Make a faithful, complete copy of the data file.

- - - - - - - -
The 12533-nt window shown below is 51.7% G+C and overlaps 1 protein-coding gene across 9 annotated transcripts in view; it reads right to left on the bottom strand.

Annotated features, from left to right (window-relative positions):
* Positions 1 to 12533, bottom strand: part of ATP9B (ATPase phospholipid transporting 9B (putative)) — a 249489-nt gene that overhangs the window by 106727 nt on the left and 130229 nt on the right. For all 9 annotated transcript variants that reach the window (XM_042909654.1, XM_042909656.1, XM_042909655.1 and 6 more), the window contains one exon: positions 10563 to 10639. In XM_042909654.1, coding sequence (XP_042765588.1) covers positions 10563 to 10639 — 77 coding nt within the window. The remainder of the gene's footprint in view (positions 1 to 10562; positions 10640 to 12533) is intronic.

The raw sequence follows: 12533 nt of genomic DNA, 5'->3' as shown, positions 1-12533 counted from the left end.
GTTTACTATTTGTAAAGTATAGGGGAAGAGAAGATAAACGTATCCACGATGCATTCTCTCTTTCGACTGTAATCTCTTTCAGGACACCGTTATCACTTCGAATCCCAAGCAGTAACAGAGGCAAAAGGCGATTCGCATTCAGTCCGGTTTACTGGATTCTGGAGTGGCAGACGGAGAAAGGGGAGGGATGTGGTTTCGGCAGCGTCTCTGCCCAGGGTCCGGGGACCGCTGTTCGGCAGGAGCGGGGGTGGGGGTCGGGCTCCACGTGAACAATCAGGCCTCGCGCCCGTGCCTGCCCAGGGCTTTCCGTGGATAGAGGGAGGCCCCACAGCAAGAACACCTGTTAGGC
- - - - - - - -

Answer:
The 12533-nt window shown below is 51.7% G+C and overlaps 1 protein-coding gene across 9 annotated transcripts in view; it reads right to left on the bottom strand.

Annotated features, from left to right (window-relative positions):
* Positions 1 to 12533, bottom strand: part of ATP9B (ATPase phospholipid transporting 9B (putative)) — a 249489-nt gene that overhangs the window by 106727 nt on the left and 130229 nt on the right. For all 9 annotated transcript variants that reach the window (XM_042909654.1, XM_042909656.1, XM_042909655.1 and 6 more), the window contains one exon: positions 10563 to 10639. In XM_042909654.1, coding sequence (XP_042765588.1) covers positions 10563 to 10639 — 77 coding nt within the window. The remainder of the gene's footprint in view (positions 1 to 10562; positions 10640 to 12533) is intronic.

The raw sequence follows: 12533 nt of genomic DNA, 5'->3' as shown, positions 1-12533 counted from the left end.
GTTTACTATTTGTAAAGTATAGGGGAAGAGAAGATAAACGTATCCACGATGCATTCTCTCTTTCGACTGTAATCTCTTTCAGGACACCGTTATCACTTCGAATCCCAAGCAGTAACAGAGGCAAAAGGCGATTCGCATTCAGTCCGGTTTACTGGATTCTGGAGTGGCAGACGGAGAAAGGGGAGGGATGTGGTTTCGGCAGCGTCTCTGCCCAGGGTCCGGGGACCGCTGTTCGGCAGGAGCGGGGGTGGGGGTCGGGCTCCACGTGAACAATCAGGCCTCGCGCCCGTGCCTGCCCAGGGCTTTCCGTGGATAGAGGGAGGCCCCACAGCAAGAACACCTGTTAGGC